Maybe find a buddy and take out TWO bikes. Ryan Dunfee photo.
This is about how to pay attention when your butt is on the saddle of a demo bike--deciding whether to spend a few mortgage payments on a new sled in a short hour or two. Figuring out if a bike is right for you is hard. It would be great to ride them for a month before you buy, but usually you get very little in-the-wild ride time pre-sale.
It's work, but it's not like it's bad work. Dave Peters photo
At TGR we spend a lot of time reviewing different bikes. We ride them, figure out what we like, what we don't, what we might be missing, what the bike might be good at, what to adjust to bring out the capabilities of each bike, and how to adapt ourselves to their strengths. To be honest, I've been on some bikes for weeks, even months, before I figured out how to set them up properly or what they were best at. So, by this point we have a roadmap to help us get to point B quickly.
Not to say you shouldn't try to spend as much time on a bike as you can before buying. You should. Try it for a weekend or a couple rides whenever possible.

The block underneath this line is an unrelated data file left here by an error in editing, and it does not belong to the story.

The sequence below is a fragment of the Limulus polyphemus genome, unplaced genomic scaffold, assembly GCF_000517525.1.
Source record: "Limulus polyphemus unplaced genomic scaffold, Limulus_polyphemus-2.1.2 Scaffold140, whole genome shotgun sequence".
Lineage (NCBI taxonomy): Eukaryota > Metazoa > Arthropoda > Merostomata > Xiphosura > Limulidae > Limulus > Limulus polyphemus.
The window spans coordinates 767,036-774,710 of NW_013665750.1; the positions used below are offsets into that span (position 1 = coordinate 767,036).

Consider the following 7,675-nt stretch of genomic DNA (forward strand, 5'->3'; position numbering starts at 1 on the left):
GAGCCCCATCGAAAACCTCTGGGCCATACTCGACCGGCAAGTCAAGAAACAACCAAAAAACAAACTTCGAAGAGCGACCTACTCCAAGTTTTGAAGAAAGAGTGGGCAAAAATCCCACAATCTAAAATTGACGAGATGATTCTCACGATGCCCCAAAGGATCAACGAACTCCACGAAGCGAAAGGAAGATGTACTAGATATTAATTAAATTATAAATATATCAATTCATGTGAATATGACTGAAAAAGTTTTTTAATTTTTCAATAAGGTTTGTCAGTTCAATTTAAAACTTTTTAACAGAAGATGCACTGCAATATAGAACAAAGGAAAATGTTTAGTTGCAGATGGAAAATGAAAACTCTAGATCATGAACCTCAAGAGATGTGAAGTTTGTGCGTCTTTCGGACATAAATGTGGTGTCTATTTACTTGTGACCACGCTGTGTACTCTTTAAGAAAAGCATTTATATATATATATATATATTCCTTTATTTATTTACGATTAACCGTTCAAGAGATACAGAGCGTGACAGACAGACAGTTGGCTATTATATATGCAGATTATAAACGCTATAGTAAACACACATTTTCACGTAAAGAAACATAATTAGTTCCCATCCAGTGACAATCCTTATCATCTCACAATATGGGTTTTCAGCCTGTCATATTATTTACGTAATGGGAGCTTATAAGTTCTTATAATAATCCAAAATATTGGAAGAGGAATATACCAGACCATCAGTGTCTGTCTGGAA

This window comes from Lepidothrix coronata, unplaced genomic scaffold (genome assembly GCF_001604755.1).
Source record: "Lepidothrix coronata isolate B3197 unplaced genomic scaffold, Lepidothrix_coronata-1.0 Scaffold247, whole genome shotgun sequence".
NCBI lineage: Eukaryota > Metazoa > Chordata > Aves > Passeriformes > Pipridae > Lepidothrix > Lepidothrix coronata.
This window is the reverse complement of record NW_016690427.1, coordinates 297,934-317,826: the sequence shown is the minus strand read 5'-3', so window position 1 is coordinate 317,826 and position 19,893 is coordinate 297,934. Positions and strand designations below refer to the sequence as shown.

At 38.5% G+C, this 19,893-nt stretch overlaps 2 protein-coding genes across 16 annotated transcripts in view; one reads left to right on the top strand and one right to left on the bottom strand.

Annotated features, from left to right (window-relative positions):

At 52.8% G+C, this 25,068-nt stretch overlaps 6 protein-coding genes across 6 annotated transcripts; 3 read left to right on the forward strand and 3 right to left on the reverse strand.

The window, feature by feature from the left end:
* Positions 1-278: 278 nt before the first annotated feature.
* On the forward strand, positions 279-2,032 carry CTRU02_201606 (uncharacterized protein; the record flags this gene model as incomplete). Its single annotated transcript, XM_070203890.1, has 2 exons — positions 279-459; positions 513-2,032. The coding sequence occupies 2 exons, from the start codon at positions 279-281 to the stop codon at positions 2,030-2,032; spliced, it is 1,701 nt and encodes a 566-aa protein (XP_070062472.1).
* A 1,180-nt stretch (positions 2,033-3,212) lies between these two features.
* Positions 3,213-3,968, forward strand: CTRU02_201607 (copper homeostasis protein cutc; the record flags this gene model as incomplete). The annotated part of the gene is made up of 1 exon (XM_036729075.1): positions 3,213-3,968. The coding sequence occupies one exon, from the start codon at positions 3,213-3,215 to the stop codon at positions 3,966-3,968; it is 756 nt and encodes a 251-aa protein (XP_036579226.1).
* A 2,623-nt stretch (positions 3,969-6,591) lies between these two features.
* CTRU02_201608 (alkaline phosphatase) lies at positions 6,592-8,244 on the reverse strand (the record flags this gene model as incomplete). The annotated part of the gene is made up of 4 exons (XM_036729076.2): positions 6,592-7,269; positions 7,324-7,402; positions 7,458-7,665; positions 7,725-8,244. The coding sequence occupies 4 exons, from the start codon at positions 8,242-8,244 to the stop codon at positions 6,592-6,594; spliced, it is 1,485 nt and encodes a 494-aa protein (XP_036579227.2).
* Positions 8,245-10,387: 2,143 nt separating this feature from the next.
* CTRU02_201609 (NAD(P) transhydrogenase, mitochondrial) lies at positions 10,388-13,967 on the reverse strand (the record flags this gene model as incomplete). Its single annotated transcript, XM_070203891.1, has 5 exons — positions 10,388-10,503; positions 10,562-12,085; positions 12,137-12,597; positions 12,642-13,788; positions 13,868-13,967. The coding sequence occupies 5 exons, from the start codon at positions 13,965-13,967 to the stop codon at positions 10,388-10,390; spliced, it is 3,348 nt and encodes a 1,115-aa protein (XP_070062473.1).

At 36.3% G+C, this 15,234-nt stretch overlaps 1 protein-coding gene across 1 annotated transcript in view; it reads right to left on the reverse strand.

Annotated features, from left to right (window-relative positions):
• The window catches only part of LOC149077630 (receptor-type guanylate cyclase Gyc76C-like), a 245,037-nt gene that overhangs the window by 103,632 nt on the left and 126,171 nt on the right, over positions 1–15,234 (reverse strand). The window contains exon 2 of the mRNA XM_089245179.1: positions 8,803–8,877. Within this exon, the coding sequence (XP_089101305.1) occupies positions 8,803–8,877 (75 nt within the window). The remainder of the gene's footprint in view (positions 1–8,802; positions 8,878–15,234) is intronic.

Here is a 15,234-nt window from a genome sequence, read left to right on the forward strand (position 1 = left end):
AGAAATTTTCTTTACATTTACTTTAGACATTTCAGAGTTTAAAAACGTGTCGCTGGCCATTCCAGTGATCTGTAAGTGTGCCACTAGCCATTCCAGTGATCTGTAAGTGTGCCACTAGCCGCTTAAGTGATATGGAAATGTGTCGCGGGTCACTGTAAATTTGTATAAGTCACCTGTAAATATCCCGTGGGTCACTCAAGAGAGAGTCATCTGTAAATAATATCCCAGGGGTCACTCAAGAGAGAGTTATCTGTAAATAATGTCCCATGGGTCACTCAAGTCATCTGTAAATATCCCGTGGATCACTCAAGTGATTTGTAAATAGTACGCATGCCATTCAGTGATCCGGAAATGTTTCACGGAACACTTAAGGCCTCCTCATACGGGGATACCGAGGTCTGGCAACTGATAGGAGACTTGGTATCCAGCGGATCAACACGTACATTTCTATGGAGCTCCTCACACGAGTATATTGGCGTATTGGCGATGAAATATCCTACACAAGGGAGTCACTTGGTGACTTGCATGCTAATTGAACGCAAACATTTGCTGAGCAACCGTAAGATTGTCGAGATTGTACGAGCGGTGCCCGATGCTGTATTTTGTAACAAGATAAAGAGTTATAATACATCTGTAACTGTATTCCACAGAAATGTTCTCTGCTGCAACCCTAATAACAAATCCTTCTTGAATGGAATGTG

Before you pedal, set yourself up for success
Properly setting up the bike gives it the best chance to succeed. Ryan Dunfee photo.
Set the sag and properly inflate the tires. If you are demoing from a shop or a demo truck, have them do this for you. Also, bring a multi-tool to adjust the brakes, saddle and so forth to how you like them.
Get the reach and width right so you feel comfortable. GW photo.
Use your own pedals. Ask the demo or shop rep if there's a factory or recommended tune or if there's any tricks to setting up the bike. When Harry Shoeninger of Ibis bikes was handing me a Mojo3 off his demo truck, he told me folks were finding that riding the fork a little softer than they'd think (because the bike was spec'd with two bottomless tokens in the fork) and the shock a little firmer than they'd think, made the bike come alive. It was phenomenal advice and made for a fantastic first experience on the bike.
What To Do When you ride It
Make sure to get a little rad on it. Commencal photo.
Step #1: Ride it like you own it. What feels right and what feels wrong? If something feels wrong, adjust it as if it were your bike. Have a multi-tool with you and tilt the brakes and shifters up or down until they feel natural. Move them inboard or outboard so the width feels comfortable for your shoulders and arms. Loosen the saddle and slide it forward or back to make the reach and top tube feel natural for your torso. Raise or lower the saddle a bit. This is 15 minutes well spent. If you already have the handlebars you love, swap them out (but for god's sake, make sure you know how to properly tighten stem bolts). Don't let something small distract you.